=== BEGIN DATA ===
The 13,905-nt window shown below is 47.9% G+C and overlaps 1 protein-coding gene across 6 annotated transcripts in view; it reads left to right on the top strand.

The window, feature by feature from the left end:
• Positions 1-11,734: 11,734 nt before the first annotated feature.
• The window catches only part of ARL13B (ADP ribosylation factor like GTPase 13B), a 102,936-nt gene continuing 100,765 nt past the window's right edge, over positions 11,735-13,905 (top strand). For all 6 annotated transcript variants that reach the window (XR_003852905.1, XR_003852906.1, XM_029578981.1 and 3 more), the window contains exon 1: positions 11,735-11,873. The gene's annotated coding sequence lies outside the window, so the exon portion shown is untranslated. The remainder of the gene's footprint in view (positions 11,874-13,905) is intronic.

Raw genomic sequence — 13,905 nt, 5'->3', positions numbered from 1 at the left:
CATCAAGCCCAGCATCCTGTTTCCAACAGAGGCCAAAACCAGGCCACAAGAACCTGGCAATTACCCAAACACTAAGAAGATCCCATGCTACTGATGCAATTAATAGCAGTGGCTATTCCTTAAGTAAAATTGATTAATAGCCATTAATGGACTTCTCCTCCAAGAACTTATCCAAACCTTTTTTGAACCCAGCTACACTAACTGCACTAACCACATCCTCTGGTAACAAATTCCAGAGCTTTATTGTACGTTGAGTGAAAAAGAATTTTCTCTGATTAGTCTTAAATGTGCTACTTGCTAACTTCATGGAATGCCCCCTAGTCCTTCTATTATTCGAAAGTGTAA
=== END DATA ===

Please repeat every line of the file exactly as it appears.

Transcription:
The 13,905-nt window shown below is 47.9% G+C and overlaps 1 protein-coding gene across 6 annotated transcripts in view; it reads left to right on the top strand.

The window, feature by feature from the left end:
• Positions 1-11,734: 11,734 nt before the first annotated feature.
• The window catches only part of ARL13B (ADP ribosylation factor like GTPase 13B), a 102,936-nt gene continuing 100,765 nt past the window's right edge, over positions 11,735-13,905 (top strand). For all 6 annotated transcript variants that reach the window (XR_003852905.1, XR_003852906.1, XM_029578981.1 and 3 more), the window contains exon 1: positions 11,735-11,873. The gene's annotated coding sequence lies outside the window, so the exon portion shown is untranslated. The remainder of the gene's footprint in view (positions 11,874-13,905) is intronic.

Raw genomic sequence — 13,905 nt, 5'->3', positions numbered from 1 at the left:
CATCAAGCCCAGCATCCTGTTTCCAACAGAGGCCAAAACCAGGCCACAAGAACCTGGCAATTACCCAAACACTAAGAAGATCCCATGCTACTGATGCAATTAATAGCAGTGGCTATTCCTTAAGTAAAATTGATTAATAGCCATTAATGGACTTCTCCTCCAAGAACTTATCCAAACCTTTTTTGAACCCAGCTACACTAACTGCACTAACCACATCCTCTGGTAACAAATTCCAGAGCTTTATTGTACGTTGAGTGAAAAAGAATTTTCTCTGATTAGTCTTAAATGTGCTACTTGCTAACTTCATGGAATGCCCCCTAGTCCTTCTATTATTCGAAAGTGTAA